It was the one place where he could go and meet with God. The one place where he knew he would find God’s presence and fulfill his own purpose. The place where heaven and earth would collide in one furious moment.
In many ways, it was holy ground to him.
It was his tabernacle, his sanctuary, and his chosen meeting house of God. He needed answers, he needed clarity, and he needed to find assurances of the purpose for his life.
And so quietly, he slipped out of the room where he had been. Through the darkened streets and the crossing of shadows he walked slowly to the little garden at the foot of the grove of ancient trees known as the Mount of Olives.
He was headed to the Garden of Gethsemane.
He was going because he needed to encounter God. He was going because he had been called and he had been chosen. He was going because he was committed.
That night in the Garden of Gethsemane, scripture describes Jesus as “anguished and distressed.” He was “grieving to the point of death.”
Three times he pleaded with God, asking if there was any other way to remove this “cup of suffering.” He begged God wondering if there was relief or any other way. And yet, he was obedient to his calling, saying “Father, let your will be done.”
That’s when heaven and earth collided.
Everything made sense and nothing made sense in the same moment.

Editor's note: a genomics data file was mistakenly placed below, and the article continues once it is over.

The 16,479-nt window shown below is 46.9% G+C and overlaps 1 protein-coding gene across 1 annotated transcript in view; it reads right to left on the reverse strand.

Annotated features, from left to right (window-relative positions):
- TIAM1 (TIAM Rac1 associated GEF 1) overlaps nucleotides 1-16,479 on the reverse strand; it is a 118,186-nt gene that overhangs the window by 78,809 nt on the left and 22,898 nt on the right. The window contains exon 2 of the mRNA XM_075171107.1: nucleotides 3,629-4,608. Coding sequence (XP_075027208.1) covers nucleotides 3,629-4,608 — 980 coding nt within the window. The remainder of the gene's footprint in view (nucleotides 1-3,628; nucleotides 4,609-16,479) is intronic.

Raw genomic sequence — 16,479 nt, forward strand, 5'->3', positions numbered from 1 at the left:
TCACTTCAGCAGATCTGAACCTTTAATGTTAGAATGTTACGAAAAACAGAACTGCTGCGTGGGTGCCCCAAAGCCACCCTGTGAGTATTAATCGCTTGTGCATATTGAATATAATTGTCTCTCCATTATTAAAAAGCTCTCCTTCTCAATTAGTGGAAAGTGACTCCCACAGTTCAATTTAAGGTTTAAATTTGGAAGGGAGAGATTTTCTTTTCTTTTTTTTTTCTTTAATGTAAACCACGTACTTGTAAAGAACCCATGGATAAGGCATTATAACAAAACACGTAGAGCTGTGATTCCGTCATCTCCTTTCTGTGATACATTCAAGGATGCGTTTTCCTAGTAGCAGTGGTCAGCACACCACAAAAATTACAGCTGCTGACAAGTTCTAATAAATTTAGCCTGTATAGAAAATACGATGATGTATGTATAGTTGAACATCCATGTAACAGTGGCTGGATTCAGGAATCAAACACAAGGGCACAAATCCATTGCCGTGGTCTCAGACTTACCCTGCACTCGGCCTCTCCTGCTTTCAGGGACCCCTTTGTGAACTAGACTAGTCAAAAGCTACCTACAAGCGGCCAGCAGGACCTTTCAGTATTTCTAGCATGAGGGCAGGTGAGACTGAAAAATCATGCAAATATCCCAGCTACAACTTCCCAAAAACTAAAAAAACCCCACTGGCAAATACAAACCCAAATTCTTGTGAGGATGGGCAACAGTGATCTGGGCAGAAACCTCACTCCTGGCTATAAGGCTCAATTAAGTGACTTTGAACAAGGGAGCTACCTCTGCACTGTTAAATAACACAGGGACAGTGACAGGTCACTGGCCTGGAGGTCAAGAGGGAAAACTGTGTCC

He knew what his purpose was and yet wished it could happen any other way.
He felt the will of God and he felt abandoned by God.
He felt the closest to God and the furthest from God in the same moment.
He felt like he was in the hand of God yet so far from God.
He claimed his purpose but it didn't erase the pain.
Confusion and yet clarity.
Torment and yet triumph.
Sorrow and yet joy.
Surrender and yet victory.
And then finally, peace.
Deep abiding peace that comes from knowing that you have found your purpose and your meaning.
Knowing and surrendering to God’s will and then accepting what you were created to do.
The pain, torment, despair, and anguish in the Garden of Gethsemane surrendered to God to become a stage for the glory of God to be displayed.
Then, in that moment, you realize God was in it all along.
The moments we feel the furthest from God are the very moments we are closer to him than we ever thought.
My son with special needs is my Garden of Gethsemane.
He is where heaven and earth collide in my life. His special needs have been my sorrow and my joy. He is where my mourning has been turned into dancing.
He has brought me the closest to the presence of God in my life at the same times I felt God was the furthest from me.
He is where clarity has been birthed out of confusion.
He is where I found the will of God for my life.
He is where I discovered my purpose and why I am on earth.
My pain is so deep, but my purpose is deeper.
He is where I am my weakest and yet I am my strongest.
He is where I have been wounded greatly, but healed deeply.
He is where I realized I have been chosen and called.
He is where I stand surrendered to God’s plan.
He is where I go to find God’s presence and hear his voice in my life.
The pain and suffering of this challenge surrendered for the stage of God's glory.
Gethsemane means, “oil press.” It’s where the olives would be squeezed to extract the goodness of the oil inside of them.
My son with special needs is my oil press, squeezing the goodness and fruit in my life out of me.
He is my meeting house of God.
He is my Garden of Gethsemane.
PRAY--"Father, in all ways, in all things in my life today, let your will be done. I thank you that you have a plan and a purpose for everything in my life, I surrender it all to you."